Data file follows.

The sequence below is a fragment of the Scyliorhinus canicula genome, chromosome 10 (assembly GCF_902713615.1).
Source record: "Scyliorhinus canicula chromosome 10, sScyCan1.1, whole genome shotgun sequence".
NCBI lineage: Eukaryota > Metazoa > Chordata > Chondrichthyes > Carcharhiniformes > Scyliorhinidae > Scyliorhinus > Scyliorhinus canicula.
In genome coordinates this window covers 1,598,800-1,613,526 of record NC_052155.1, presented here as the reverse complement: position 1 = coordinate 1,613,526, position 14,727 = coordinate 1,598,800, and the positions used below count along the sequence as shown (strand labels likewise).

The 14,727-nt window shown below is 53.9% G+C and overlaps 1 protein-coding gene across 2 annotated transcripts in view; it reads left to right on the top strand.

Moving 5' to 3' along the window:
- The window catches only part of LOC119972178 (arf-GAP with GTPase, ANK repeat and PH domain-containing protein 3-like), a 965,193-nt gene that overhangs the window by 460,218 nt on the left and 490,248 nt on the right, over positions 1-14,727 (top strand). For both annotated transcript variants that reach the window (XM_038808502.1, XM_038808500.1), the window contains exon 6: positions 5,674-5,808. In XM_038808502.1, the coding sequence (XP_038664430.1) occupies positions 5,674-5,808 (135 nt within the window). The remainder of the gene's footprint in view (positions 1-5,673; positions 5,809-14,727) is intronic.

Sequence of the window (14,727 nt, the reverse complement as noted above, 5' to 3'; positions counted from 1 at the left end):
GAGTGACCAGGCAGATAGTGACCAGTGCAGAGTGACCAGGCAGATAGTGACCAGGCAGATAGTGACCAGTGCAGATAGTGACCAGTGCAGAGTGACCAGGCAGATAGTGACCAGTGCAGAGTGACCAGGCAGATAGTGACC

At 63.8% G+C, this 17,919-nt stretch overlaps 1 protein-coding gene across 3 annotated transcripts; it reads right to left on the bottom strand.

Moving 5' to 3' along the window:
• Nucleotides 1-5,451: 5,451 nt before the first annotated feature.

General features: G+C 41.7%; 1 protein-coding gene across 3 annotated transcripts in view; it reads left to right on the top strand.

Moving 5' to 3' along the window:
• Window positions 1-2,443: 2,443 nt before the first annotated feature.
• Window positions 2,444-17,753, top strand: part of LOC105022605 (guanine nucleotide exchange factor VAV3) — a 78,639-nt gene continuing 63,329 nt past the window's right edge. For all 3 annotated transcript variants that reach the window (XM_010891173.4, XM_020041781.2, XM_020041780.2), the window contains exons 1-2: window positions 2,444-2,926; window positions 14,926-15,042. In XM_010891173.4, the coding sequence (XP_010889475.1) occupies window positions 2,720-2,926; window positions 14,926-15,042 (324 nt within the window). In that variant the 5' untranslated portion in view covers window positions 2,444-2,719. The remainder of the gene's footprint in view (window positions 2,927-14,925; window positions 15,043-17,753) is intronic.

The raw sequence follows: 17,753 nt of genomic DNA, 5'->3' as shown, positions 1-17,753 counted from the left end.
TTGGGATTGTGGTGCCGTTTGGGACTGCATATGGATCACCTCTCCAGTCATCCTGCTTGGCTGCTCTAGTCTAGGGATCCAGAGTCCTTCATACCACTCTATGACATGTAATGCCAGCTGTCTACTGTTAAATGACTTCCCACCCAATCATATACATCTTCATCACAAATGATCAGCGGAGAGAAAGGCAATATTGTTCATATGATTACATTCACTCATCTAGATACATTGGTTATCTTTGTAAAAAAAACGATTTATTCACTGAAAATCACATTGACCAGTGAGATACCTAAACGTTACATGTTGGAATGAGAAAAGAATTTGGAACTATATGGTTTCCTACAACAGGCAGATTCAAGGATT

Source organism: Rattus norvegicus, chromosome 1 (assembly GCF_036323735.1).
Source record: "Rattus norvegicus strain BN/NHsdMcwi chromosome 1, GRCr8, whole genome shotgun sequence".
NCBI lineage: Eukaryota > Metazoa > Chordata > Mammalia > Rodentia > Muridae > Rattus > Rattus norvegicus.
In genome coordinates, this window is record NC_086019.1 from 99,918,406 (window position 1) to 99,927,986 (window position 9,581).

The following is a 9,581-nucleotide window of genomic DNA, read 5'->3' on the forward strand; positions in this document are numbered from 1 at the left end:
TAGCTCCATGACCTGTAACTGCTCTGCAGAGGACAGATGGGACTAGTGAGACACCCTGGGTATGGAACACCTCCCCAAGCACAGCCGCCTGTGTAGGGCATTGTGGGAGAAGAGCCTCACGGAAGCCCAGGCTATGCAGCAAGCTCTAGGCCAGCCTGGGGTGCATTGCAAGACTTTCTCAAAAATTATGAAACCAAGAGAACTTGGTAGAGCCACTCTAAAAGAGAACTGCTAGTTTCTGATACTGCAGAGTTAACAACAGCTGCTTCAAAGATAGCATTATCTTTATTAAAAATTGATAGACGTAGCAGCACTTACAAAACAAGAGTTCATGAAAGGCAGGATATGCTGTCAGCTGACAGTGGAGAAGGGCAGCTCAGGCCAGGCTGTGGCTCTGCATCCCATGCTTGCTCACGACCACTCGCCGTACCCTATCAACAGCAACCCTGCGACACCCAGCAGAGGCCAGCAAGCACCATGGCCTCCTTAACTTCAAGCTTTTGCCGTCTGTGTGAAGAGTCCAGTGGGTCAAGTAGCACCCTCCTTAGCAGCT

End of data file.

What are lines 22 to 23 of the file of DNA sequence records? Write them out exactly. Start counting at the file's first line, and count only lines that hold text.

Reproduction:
In genome coordinates, this window is record NC_086019.1 from 99,918,406 (window position 1) to 99,927,986 (window position 9,581).

The following is a 9,581-nucleotide window of genomic DNA, read 5'->3' on the forward strand; positions in this document are numbered from 1 at the left end: